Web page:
What is not being talked about is this: When we draw all these new people and create development from which we are going to derive all this new tax money – both these things come with TAX COST. What is not mentioned (regarding my example on the schools) is that new families means new children – new children who need to be educated. Educated in a system that currently struggles to well educate the children it currently has. Classrooms are FULL all across the Region. The student to teacher ratio is deplorable in many schools. So where do we educate new students?
For all the talk of this shower of tax dollars, they are INTENTIONALLY not mentioning (and hoping no one notices) that with the planned population density increase there are also cost density increases. Who pays for the new schools to house these new students? Who pays for the new buses to cover new routes? Who pays to educate all these new students?
THESE are things they are leaving out of their discussion in this plan. The ancillary cost incurred by said development.
The list is LONG
Increased Police services.
Increased Fire services.
Increase garbage services.
Increased parkway, park, common area, maintenance services.
Increases need for school services.
All of this stuff needs to be paid for.
While I agree that economies of scale promise that the increases in the demand for services and the associated costs are not directly proportionate on a per person scale, there will still be increase.
Increase we will pay for and not offset by the development surrounding this train.
There is not a single example anywhere in this country where in these services are not a burden on the public pocketbook. Government does NOTHING that WE do not pay for. That is a fact. The question is whether or not what government does will provide enough public benefit to offset that associated costs…and at present…trapped in this milk and cookie discourse…do we know what those costs will be? Do we know if they have even considered them? Do we know the real impact of these ancillary costs?
We are making a decision on something that will be with us and our children and their children – shouldn’t we have a full and frank discussion?
3) My last comment
I worked all over the South Suburbs most of my adult life. When the Metra improvements and extension came to be, the conversation was nearly exactly the same. They touted all the benefits, none of the ancillary costs —they gambled (just as this train is a gamble) and many local communities LOST.
The current funding discussion is about the train itself – NOT about the associated developments. The funding for those two things are separate – and that is something no one is talking about. Future development surrounding these train are an unknown.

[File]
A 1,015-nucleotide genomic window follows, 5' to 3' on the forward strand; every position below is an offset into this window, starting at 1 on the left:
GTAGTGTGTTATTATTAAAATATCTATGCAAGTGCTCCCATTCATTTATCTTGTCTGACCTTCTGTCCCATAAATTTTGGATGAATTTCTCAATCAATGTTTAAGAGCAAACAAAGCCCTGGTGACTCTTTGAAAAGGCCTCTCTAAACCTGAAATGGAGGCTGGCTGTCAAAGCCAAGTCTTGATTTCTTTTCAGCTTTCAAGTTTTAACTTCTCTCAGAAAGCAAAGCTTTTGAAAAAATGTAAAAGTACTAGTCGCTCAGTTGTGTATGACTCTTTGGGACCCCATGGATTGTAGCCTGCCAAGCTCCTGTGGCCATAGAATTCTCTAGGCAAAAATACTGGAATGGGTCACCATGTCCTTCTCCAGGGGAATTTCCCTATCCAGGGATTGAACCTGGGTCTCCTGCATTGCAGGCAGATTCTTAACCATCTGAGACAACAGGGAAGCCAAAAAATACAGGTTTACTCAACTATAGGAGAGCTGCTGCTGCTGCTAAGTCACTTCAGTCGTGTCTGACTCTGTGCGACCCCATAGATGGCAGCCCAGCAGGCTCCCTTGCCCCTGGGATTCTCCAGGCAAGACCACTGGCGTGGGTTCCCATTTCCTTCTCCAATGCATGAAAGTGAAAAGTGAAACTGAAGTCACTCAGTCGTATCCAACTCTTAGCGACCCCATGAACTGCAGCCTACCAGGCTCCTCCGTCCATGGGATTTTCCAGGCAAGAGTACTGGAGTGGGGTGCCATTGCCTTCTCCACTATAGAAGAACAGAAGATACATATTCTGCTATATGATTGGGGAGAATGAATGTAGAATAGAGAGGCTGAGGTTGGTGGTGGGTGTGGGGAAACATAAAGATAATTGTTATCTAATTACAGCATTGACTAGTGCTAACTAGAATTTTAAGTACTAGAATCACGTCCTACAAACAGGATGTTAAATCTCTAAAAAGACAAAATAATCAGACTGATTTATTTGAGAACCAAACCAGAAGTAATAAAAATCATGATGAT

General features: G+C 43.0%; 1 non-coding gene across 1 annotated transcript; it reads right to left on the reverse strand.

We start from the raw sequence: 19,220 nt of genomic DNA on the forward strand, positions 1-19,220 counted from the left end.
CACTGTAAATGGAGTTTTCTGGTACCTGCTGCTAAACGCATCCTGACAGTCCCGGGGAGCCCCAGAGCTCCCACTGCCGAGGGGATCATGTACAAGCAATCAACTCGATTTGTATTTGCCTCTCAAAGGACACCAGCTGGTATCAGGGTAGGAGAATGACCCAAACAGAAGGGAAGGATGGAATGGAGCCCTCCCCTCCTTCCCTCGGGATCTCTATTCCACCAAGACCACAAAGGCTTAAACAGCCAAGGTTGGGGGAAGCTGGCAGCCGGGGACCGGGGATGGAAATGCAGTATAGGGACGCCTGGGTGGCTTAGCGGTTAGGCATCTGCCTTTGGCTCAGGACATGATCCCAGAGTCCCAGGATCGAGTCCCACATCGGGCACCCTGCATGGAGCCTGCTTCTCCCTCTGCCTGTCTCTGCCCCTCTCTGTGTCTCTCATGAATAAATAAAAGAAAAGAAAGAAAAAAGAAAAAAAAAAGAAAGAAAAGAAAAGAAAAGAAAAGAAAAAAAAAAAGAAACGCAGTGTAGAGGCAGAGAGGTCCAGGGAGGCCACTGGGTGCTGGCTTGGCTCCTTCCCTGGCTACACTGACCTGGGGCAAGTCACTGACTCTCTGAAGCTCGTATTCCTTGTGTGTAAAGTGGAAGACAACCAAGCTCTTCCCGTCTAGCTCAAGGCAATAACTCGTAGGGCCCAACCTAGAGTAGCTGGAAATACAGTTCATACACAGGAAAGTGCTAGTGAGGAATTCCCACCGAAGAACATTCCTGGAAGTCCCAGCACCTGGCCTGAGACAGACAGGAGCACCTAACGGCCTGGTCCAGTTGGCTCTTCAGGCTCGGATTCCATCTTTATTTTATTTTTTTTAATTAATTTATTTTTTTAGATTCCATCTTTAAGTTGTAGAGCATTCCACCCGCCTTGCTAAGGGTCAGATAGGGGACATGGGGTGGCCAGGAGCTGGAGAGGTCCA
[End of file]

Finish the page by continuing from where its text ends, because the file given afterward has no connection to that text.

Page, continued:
So what happens if the interest in that development does not come to pass? There are literally hundreds of variables which could possibly derail the promised private development surrounding this train. What happens if we do not get all that is promised?
(as a side note: if the train and access to it drives development and is such a great way to salvage of faltering future – then why is North Hammond not the Jewel of our area? Why is there not development all around the current train system? The train and the potential has been there for decades. There are a hundred answers why, one of which is this: Trains do not provide private development incentive for existing neighborhoods. Never have and never will.)
During the Metra expansion and improvement, Villages like Markham, East Hazel Crest, Park Forest, Homewood and others were made the same promises of development – much of which never happened. The Metra improvement were touted as having the ability to rebuild the south suburbs —and it did – rebuild and few suburbs – Frankfort, Monee, Beecher, they all saw growth. Existing, heavily developed, older suburbs got the shaft. The interest in development was not there. Be it location (location, location, location as the real estate people say), prohibitive costs, whatever the reasons; much of the sought-after developments never came to pass.
I am not saying that the Westlake Extension will also not provide the promised development. I am saying we MUST at least ask what happens IF it does not. In the current milk and cookie discourse we are being promised many associated developments from apartments and condos to restaurants and offices as well as all the taxes derived from them. These are promises made on potentials, not on facts. These are promises made on “if we build it, they will come” thinking…but…the powers that be do not truthfully have any control on the future decisions of developers and investors.
If we build it, they MAY come is a far more accurate statement…but what happens if they do not?
The Westlake project is not “just a train”. It is a project that will impact every aspect of our lives in ways both large and small for decades to come. It holds equal possibility to both positively and negatively impact our communities. The milk and cookie discourse we are currently locked in is NOT ENOUGH. As responsible citizens (or as radicals and social media trolls depending on who you ask) it is our responsibility to ask these questions. It is our responsibility to take the planners to task. We must know who is going to wash that milk glass, who is going to clean the plate, who is going to scour that cookie sheet. It is not enough to just take our milk and cookies and go home.